Visual recommendations

Another way AI can help connect B2B buyers to the products is to analyze an image provided by the customer and make some predictions about which product or series of products it maps to. For example, let’s say that a field technician at a cellular site has a broken radio component. They could take a picture of it, upload it to their supplier’s website, and see images of potential replacements. After selecting the right image, the technician could automatically send it to the manager who’s authorized to request the purchase.


Meaningful content recommendations

In addition to personalized product recommendations, business buyers also want content that speaks to their individual situations and is highly relevant to their place in the customer journey. This is especially critical because almost 50 percent of B2B buyers will make a decision—based largely on content they gather online—before reaching out.

Without predictive AI, however, delivering personalized content is virtually impossible. It requires collecting data on the types of content customers consume, analyzing their purchase history and online buying habits, and then guessing which content assets—perhaps from a library of thousands—best meets their needs. This is especially difficult when content assets are dispersed across multiple content management systems (CMS)

By analyzing complete customer data, AI can help you serve up the right ads to website visitors and determine which people on your mailing list really want to be invited to your next webinar.

AI makes this process remarkably easier. It automatically searches and tags all of the content in your CMS, surfacing relevant assets that you may not have even been aware of. It can also build highly accurate content recommendations for individuals based on their location, company, role, and behavioral data. Over time, it can learn which content each customer is more likely to engage with, and it can help you understand which groups (industries, job titles, etc.) are more interested in which types of content.

Imagine a buyer from a mid-sized hotel chain in Sweden visits the website of a global coffee producer and reads a blog post on consumer coffee preferences across Scandinavia. Based on data gathered from customers and other website visitors as well as the browser, AI can predict that this buyer may want to read a city-by-city analysis of coffee-buying trends in Sweden. Later, once this prospect has provided their email address, the coffee producer’s marketing team could add more AI-powered content recommendations such as additional blog posts, coffee reviews, and more.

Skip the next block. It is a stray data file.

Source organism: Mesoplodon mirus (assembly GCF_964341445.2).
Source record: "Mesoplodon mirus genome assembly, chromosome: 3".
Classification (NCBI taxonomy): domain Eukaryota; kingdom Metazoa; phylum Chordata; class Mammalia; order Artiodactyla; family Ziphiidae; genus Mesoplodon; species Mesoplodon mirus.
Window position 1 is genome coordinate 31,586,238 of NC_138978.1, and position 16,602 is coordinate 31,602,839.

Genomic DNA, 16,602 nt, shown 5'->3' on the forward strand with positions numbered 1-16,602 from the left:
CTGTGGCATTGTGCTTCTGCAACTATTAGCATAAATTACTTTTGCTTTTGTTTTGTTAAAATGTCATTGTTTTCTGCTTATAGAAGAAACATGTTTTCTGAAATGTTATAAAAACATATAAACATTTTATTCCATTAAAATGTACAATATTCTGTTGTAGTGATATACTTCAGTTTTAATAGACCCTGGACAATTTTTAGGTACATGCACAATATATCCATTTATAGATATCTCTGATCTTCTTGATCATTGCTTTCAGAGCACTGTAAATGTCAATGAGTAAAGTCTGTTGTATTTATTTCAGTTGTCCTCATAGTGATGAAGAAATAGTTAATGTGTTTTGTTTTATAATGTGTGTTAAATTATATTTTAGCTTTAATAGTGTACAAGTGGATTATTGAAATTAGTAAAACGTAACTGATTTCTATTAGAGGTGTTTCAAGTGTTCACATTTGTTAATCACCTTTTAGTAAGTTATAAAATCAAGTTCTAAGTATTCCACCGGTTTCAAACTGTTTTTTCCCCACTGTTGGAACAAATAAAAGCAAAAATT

Smarter search

Searching for products on company websites can be a frustrating process. This is true even if you’re a business buyer and searching through a product catalog that has been customized for your firm. The problem is how search is managed on the back end. In many ecommerce databases, products are tagged with unique, often non-intuitive search terms that are difficult for customers to guess right on the first—or fifth—try.

AI can analyze the language customers use to search for products and predict the synonyms they will use for your unique search terms. It considers your customers’ overall search behavior and the informal language people use in everyday life. For example, let’s say you sell a product tagged in your catalog as an “industrial debridement suspension.” AI can help surface this product in customer search results for “cleaning solution,” “liquid cleaner,” “blue cleaner,” and other terms.


Intelligent targeting

Another big part of the digital experience for B2B buyers is targeting. Good targeting can help you predict which of your accounts are ready to purchase or engage, so you can avoid overwhelming the rest with irrelevant information. You can apply intelligent targeting to your website as well as to your email database.

By analyzing complete customer data, AI can help you serve up the right ads to website visitors based on more than just their location. Likewise, AI can help you figure out which people on your mailing list really want to be invited to your next webinar—and which ones are more likely to unsubscribe.


Advanced account targeting

AI can also help companies that practice account-based marketing (ABM) predict the prospects most likely to buy. This can be a complex process, because, as we stated earlier, buyers groups may include several people, each with different interests. AI can analyze how everyone in a buyers group is interacting with all of your digital channels, identify the behaviors that signal purchasing intent, and inform sales teams which accounts may be ready to make a decision.

With account-based targeting, you can create a more seamless connection between your digital experience and your direct-sales experience, which helps customers feel confident that your business really understands their needs.


Predicting tomorrow’s customer needs

AI is not only great at helping you improve the digital experience today, it can also help you understand what your business customers will need tomorrow. Using AI to look at large volumes of customer data from many sources—purchase histories, text-based content on social media, and more—can uncover hidden customer needs. For example, AI might detect signals that your customers are having trouble finding qualified technicians to repair your product, which could lead you to add a “find a local repair tech” function to your website—or even create a digital marketplace for repair services.


Take the next step

B2B companies that embrace AI-powered digital experiences will be well prepared for success as marketing and commerce become even more digitized. If your organization doesn’t already use AI to support the digital experience—or have a plan for adopting it—then it should be at the top of your to-do list. Adobe technology and comwrap can help you get started.